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Larger Than Life

From escaping concentration camps to cavorting with royalty to plotting an education revolution, Michel Thomas has had one adventure after another. Even he knows his life story invites skepticism.

April 15, 2001|ROY RIVENBURG | Times Staff Writer

Thomas remains adamant. "I was wading through a mountain of documents inside the mill," he says. "Anybody who says something else is lying." Robbins adds: "I have seen documents that Michel kept as souvenirs from this horde--indeed have insisted over the years he should hand them over to a museum."

On this and other questions, the author says, "I stand by the accuracy and integrity of my book. Of course, there may be [minor] inaccuracies and different interpretations of events."

Called as Witness Against the 'Butcher of Lyon'

Then there's the trial of Klaus Barbie, which Thomas describes as one of the most wrenching chapters of his life.

In February 1943, the Gestapo set a trap at a Jewish welfare office in Lyon, France, arresting everyone who entered and deporting them to Auschwitz. Thomas says he was the only visitor to finagle his way out. Posing as a painter and pretending to speak only French during a two-hour interrogation, he persuaded the "Butcher of Lyon" that he had entered the office by mistake, he says.

Forty years later, after Barbie was extradited from Bolivia to France to be tried for crimes against humanity, Thomas was called as a witness.

Shimon Samuels of the Simon Wiesenthal Center, who attended part of the trial, says the testimony was compelling. "He identified Barbie by recalling a [peculiar] hand movement. . . . It was a very dramatic moment. I think most people who witnessed the trial were quite impressed."

Not the prosecutor.

According to a 1987 article in the Chicago Tribune, Pierre Truche dismissed the credibility of his own witness during final arguments to the jury. After noting the difficulties of identification so long after the war, Truche urged the jury to accept every witness but one. "With the exception of Mr. Thomas, all the witnesses are of good faith," he said.

The French press also pounced on the testimony, says historian Henry Rousso. In a TV program about the trial that will air this summer on Histoire, France's satellite history channel, Rousso says the newspaper Le Monde accused Thomas of having "a taste for make-believe," and Progres de Lyon called him "a publicity hound."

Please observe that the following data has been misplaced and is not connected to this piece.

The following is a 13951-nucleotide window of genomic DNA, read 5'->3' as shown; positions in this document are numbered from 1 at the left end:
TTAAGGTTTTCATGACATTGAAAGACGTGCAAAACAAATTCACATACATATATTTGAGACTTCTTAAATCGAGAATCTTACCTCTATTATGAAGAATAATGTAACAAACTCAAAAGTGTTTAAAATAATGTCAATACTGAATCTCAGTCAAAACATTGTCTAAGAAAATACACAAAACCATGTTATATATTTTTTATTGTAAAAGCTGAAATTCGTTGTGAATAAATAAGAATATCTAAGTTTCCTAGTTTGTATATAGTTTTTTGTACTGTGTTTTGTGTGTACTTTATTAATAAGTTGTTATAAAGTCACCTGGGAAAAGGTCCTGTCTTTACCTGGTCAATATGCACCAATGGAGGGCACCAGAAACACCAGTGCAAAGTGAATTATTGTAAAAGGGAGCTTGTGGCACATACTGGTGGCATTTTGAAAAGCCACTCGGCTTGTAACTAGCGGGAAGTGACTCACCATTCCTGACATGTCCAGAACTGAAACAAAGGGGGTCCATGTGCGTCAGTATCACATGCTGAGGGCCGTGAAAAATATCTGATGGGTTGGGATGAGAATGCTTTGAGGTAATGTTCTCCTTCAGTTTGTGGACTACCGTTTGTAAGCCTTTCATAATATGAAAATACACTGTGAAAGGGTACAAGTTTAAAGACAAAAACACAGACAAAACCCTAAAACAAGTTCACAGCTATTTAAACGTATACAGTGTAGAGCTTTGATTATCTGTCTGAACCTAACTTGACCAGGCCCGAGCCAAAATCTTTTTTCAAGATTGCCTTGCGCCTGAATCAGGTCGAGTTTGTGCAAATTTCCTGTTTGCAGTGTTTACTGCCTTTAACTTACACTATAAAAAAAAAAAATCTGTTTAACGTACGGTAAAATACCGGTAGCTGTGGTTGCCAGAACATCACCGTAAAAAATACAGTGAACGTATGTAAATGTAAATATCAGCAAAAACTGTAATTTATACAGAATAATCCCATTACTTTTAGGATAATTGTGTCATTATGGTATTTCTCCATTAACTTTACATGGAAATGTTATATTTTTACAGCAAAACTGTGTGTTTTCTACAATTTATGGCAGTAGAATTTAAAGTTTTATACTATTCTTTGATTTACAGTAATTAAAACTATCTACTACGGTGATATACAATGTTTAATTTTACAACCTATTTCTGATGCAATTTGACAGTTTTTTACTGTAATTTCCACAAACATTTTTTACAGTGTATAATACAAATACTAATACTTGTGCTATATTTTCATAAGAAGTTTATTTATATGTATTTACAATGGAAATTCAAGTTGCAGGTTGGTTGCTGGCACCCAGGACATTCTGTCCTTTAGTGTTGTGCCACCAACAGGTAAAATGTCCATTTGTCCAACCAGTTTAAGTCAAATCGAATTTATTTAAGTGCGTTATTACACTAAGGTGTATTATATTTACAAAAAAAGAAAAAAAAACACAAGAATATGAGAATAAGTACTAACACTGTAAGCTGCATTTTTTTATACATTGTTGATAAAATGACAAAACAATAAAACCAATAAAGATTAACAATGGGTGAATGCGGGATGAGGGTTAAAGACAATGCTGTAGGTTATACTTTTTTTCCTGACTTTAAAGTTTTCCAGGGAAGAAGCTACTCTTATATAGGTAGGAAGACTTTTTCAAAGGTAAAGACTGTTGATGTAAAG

But Klarsfeld, the Nazi hunter and lawyer who was part of the prosecution team, told Robbins (and The Times): "I believed Michel's evidence absolutely. . . . [Before the trial], he gave us accurate details . . . [which] he could not have known unless he was there." Further bolstering his belief in Thomas' credibility, Klarsfeld found independent documentation that Thomas had been held in two French internment camps under the name Kroskof. (Thomas' current name is one of five aliases he used during the war; his birth name is Moniek Kroskof, he says.)

Rabbi Abraham Cooper of the Wiesenthal Center says that when Thomas came to him after Barbie's arrest, "his account fit in with other data we had. It was a plausible story, and he spoke with authority. We took what he said seriously enough to call a press conference."

On the witness stand, however, Thomas was a disaster. He attacked the court and insulted the French, Robbins says. Although his manner alienated people, that doesn't mean he wasn't truthful, Robbins adds.

In "Hotel Terminus," a documentary made after Barbie's conviction, prosecutor Truche summed up his quandary over Thomas: "Sometimes true stories seem hard to believe. I can't build a case on what is hard to believe."

Hopes of Revamping the Educational System

Whether his stories are believed or not, Thomas has always been a colorful character. As early as 1949, the Los Angeles Herald Express was chronicling his war heroics.

By the 1970s, he was married to an L.A. schoolteacher, Alice Burns, and occasionally popped up in newspaper society pages, invariably surrounded by a coterie of celebrities. In the early 1980s, after the birth of his second child, the family moved to New York. In 1992, they relocated to Israel, where he and Burns eventually divorced. Thomas returned to New York with the kids. (His ex-wife offers nothing but praise, calling Thomas "brilliant, idealistic and very energetic.")

Throughout the 1970s and '80s, he talked about adding new language school offices in Miami, Washington and Paris, but none ever opened. During that time, several creditors and the IRS sued him for overdue bills and taxes. "I'm not a good businessman," he says, "but whatever I owed, I paid."

His talk of revamping the educational system also never got off the ground. Thomas says traditional teaching methods and their emphasis on memorization disrupt the mind's natural ability to learn.

"What you memorize, you forget," he explains. "You cram for a test and pass it, but five days later, [the knowledge] is gone."

Although vague on details, Thomas says his approach is to create excitement in students: "All you have to do is turn the key to unlock what is already there in every individual."

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